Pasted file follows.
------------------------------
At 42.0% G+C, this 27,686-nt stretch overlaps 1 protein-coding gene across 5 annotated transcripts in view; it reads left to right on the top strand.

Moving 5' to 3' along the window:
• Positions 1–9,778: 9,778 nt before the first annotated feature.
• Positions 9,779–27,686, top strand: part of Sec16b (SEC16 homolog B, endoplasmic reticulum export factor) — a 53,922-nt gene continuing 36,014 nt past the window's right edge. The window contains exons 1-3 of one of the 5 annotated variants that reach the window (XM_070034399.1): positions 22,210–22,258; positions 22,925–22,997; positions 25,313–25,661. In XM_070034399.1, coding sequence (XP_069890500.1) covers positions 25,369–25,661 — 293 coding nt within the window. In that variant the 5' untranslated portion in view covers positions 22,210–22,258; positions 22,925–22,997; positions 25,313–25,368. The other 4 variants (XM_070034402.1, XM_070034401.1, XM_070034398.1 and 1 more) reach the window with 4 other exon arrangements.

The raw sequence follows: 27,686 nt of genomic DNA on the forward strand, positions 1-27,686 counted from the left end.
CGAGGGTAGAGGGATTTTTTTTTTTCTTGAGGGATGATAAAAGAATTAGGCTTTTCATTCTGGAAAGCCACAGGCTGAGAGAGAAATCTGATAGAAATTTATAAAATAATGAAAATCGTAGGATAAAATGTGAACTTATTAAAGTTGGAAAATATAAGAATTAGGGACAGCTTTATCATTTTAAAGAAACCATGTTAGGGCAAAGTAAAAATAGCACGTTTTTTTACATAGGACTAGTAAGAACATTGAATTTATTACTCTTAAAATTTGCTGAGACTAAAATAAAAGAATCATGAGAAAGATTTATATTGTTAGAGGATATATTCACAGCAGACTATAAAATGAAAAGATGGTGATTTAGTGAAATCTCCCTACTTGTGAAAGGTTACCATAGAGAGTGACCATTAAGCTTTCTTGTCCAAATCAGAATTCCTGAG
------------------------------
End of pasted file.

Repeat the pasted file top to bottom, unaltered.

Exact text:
At 42.0% G+C, this 27,686-nt stretch overlaps 1 protein-coding gene across 5 annotated transcripts in view; it reads left to right on the top strand.

Moving 5' to 3' along the window:
• Positions 1–9,778: 9,778 nt before the first annotated feature.
• Positions 9,779–27,686, top strand: part of Sec16b (SEC16 homolog B, endoplasmic reticulum export factor) — a 53,922-nt gene continuing 36,014 nt past the window's right edge. The window contains exons 1-3 of one of the 5 annotated variants that reach the window (XM_070034399.1): positions 22,210–22,258; positions 22,925–22,997; positions 25,313–25,661. In XM_070034399.1, coding sequence (XP_069890500.1) covers positions 25,369–25,661 — 293 coding nt within the window. In that variant the 5' untranslated portion in view covers positions 22,210–22,258; positions 22,925–22,997; positions 25,313–25,368. The other 4 variants (XM_070034402.1, XM_070034401.1, XM_070034398.1 and 1 more) reach the window with 4 other exon arrangements.

The raw sequence follows: 27,686 nt of genomic DNA on the forward strand, positions 1-27,686 counted from the left end.
CGAGGGTAGAGGGATTTTTTTTTTTCTTGAGGGATGATAAAAGAATTAGGCTTTTCATTCTGGAAAGCCACAGGCTGAGAGAGAAATCTGATAGAAATTTATAAAATAATGAAAATCGTAGGATAAAATGTGAACTTATTAAAGTTGGAAAATATAAGAATTAGGGACAGCTTTATCATTTTAAAGAAACCATGTTAGGGCAAAGTAAAAATAGCACGTTTTTTTACATAGGACTAGTAAGAACATTGAATTTATTACTCTTAAAATTTGCTGAGACTAAAATAAAAGAATCATGAGAAAGATTTATATTGTTAGAGGATATATTCACAGCAGACTATAAAATGAAAAGATGGTGATTTAGTGAAATCTCCCTACTTGTGAAAGGTTACCATAGAGAGTGACCATTAAGCTTTCTTGTCCAAATCAGAATTCCTGAG